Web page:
Association for Women in Science recognizes that mentoring impacts not only the direct beneficiaries, but also induces a ripple effect. At our inaugural awarding event, meet these successful women panelists and hear their stories about how mentoring has impacted their professional growth.
Dr. Jacquelyn Litt is the recipient of 2017 Association for Women in Science, New Jersey Women in STEM Mentoring Excellence award.
Dr.Jacquelyn Litt is the Dean of Douglass Residential College and the Douglass Campus and Professor in Women’s and Gender Studies and Sociology. Dr. Litt has a distinguished record of scholarship, teaching, and administrative service that focuses on women’s issues.She is a national expert on faculty mentoring and consults on mentoring program development around the country.
Established in 1995, AWIS NJ empowers and promotes women scientists through programs that facilitate career development, education, networking, leadership and entrepreneurial opportunities.
For close to 20 years, we have been offering STEM scholarships to female high school students from all parts of New Jersey who display high academic performance, are active in extracurricular activities and plan to pursue STEM careers.
The 2016 high school STEM scholarship winners were highly recommended. Their thought-provoking essays enlightened the review committee about the lives and aspirations of the applicants as well as the accomplishments of inspirational New Jersey women scientists. Our reviewers consider the winners among the top young women of scientific aptitude that New Jersey can offer.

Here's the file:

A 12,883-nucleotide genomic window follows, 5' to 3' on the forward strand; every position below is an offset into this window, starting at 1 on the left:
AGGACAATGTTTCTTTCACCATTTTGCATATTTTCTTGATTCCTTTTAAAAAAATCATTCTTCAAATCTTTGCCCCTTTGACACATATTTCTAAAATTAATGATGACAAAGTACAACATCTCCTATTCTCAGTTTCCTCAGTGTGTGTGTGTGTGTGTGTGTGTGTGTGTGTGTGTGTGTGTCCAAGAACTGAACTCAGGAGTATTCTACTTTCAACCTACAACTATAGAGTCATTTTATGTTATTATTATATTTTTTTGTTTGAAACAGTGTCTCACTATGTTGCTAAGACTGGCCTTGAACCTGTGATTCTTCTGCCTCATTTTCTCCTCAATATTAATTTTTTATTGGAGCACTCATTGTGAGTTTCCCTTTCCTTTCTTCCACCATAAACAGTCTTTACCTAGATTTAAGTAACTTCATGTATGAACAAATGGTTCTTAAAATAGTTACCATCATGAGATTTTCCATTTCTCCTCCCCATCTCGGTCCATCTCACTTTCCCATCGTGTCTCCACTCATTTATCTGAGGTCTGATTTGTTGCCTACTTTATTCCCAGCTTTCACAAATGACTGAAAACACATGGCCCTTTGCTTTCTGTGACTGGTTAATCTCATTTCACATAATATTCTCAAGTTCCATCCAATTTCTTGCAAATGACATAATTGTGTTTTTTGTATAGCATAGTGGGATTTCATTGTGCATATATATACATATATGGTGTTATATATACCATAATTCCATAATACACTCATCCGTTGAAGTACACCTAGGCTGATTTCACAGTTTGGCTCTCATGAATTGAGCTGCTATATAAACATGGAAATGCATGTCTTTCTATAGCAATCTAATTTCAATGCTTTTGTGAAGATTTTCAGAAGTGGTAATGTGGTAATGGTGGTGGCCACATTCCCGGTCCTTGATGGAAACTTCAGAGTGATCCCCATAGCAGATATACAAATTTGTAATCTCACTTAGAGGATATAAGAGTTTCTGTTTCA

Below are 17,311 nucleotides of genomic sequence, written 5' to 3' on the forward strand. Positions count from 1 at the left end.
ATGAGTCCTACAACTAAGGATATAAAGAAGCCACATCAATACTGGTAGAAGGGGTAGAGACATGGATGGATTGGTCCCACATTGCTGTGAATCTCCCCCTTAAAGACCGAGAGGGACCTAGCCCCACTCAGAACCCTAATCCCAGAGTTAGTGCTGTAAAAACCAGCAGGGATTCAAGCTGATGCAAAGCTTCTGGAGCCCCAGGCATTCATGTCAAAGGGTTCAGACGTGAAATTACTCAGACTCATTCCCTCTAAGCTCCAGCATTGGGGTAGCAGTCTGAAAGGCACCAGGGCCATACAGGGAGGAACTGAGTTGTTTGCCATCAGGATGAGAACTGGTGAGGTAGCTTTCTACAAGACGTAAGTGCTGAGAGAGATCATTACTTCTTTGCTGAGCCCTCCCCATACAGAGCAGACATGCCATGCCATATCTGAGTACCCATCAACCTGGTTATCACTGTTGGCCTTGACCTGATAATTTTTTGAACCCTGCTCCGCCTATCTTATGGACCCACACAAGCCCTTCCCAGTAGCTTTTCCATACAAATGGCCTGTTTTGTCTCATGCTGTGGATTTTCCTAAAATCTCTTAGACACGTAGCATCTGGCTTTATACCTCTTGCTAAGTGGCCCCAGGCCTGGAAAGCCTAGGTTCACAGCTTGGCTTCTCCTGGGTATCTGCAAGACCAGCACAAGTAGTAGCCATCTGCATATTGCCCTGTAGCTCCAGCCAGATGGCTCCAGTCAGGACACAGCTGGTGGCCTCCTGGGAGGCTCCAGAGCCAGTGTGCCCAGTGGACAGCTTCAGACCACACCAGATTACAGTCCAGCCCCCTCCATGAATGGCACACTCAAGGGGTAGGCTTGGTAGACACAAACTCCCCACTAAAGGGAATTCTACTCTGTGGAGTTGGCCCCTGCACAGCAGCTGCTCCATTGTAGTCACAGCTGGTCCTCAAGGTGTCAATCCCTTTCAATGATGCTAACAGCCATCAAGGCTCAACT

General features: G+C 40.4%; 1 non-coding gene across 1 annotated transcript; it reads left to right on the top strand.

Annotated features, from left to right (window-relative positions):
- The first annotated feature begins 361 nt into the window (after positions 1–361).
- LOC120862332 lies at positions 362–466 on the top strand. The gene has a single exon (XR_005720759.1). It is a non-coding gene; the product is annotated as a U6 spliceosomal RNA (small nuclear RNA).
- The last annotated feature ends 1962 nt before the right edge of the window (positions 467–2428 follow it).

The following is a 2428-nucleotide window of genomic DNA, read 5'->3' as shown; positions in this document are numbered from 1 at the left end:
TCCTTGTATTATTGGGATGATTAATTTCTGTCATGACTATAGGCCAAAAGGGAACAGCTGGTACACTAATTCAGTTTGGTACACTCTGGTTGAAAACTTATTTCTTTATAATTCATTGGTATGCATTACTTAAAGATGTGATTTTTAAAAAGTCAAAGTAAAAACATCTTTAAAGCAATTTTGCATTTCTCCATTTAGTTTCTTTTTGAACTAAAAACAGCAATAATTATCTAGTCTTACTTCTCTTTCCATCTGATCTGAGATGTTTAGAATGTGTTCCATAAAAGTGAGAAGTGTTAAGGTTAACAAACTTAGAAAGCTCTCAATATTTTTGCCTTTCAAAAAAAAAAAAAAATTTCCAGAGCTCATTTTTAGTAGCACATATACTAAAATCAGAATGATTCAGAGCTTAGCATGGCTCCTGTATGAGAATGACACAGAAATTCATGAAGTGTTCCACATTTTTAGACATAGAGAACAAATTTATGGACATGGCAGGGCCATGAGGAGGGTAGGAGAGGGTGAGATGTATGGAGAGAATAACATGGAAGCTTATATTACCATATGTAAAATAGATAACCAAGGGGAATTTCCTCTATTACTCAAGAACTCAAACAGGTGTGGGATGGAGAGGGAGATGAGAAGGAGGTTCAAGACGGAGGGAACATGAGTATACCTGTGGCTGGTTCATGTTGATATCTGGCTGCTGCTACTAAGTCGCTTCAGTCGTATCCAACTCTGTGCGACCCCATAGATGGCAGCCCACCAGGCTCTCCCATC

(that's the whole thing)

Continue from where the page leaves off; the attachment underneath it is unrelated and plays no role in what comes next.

2016 AWIS New Jersey High School STEM Scholarship Review Committee
Michael P. Shakarjian, PhD (Chair)
Roberta Batorsky, PhD
Click here to REGISTER for the event.
Join us for a conversation with the team from Sustainable Health Enterprises (SHE), a social venture that invests in people and ideas that are typically overlooked (and often taboo) as vehicles of social and economic change. The United Nations has reported that only 43% of girls in developing nations attend secondary school, largely because of poor access to feminine hygiene products during their so-called “week of shame”. Availability of affordable feminine care products could make it easier for them to attend school and work.
SHE partnered with MIT, North Carolina State University, the Kigali Institute of Science and Technology and former Kimberly Clark leaders to address this taboo subject with serious yet largely unspoken implications.
Brinda is a Neuroendocrinologist with extensive experience in healthcare R&D, technology licensing, and alliance management. Her research is focused on women’s health and behavior, with many publications on hormone therapy, mood, quality of life, osteoporosis, depression, vaginal infections, and libido. She has been a champion of improved diagnosis and treatment of conditions affecting women, working with the National Osteoporosis Foundation, Kaiser Foundation, Society for the Advancement of Women’s Health Research, and the Mayo Clinic.In the pharmaceutical industry, Brinda held management positions in Clinical Research, Medical Affairs, Business Development and Global Strategic Planning at Glaxo SmithKilne, Solvay/ Abbvie, and Johnson and Johnson. She is currently is managing a technical and strategic consulting company, working with biotech startups, and volunteering with global women’s health nonprofit organizations. She still enjoys travel (3.5 million lifetime airline miles), sightseeing, hiking, and cooking.
The winners of 20th annual AWIS-CJC High School STEM Scholarships will be announced.